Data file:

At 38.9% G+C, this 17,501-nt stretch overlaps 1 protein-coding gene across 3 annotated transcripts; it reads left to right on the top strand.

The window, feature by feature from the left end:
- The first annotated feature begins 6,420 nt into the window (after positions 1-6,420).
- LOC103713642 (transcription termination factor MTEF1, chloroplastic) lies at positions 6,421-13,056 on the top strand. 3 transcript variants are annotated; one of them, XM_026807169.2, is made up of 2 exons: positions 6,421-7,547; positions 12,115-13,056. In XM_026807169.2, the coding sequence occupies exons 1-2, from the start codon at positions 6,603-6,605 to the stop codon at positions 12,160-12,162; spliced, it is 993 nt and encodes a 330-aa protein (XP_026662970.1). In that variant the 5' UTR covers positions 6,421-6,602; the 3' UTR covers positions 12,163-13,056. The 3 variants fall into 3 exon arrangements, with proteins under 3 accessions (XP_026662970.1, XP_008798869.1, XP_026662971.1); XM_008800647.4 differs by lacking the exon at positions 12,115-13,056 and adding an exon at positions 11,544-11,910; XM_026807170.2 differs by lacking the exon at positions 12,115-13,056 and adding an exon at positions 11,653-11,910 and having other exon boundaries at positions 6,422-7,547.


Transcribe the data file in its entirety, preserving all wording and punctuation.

At 38.9% G+C, this 17,501-nt stretch overlaps 1 protein-coding gene across 3 annotated transcripts; it reads left to right on the top strand.

The window, feature by feature from the left end:
- The first annotated feature begins 6,420 nt into the window (after positions 1-6,420).
- LOC103713642 (transcription termination factor MTEF1, chloroplastic) lies at positions 6,421-13,056 on the top strand. 3 transcript variants are annotated; one of them, XM_026807169.2, is made up of 2 exons: positions 6,421-7,547; positions 12,115-13,056. In XM_026807169.2, the coding sequence occupies exons 1-2, from the start codon at positions 6,603-6,605 to the stop codon at positions 12,160-12,162; spliced, it is 993 nt and encodes a 330-aa protein (XP_026662970.1). In that variant the 5' UTR covers positions 6,421-6,602; the 3' UTR covers positions 12,163-13,056. The 3 variants fall into 3 exon arrangements, with proteins under 3 accessions (XP_026662970.1, XP_008798869.1, XP_026662971.1); XM_008800647.4 differs by lacking the exon at positions 12,115-13,056 and adding an exon at positions 11,544-11,910; XM_026807170.2 differs by lacking the exon at positions 12,115-13,056 and adding an exon at positions 11,653-11,910 and having other exon boundaries at positions 6,422-7,547.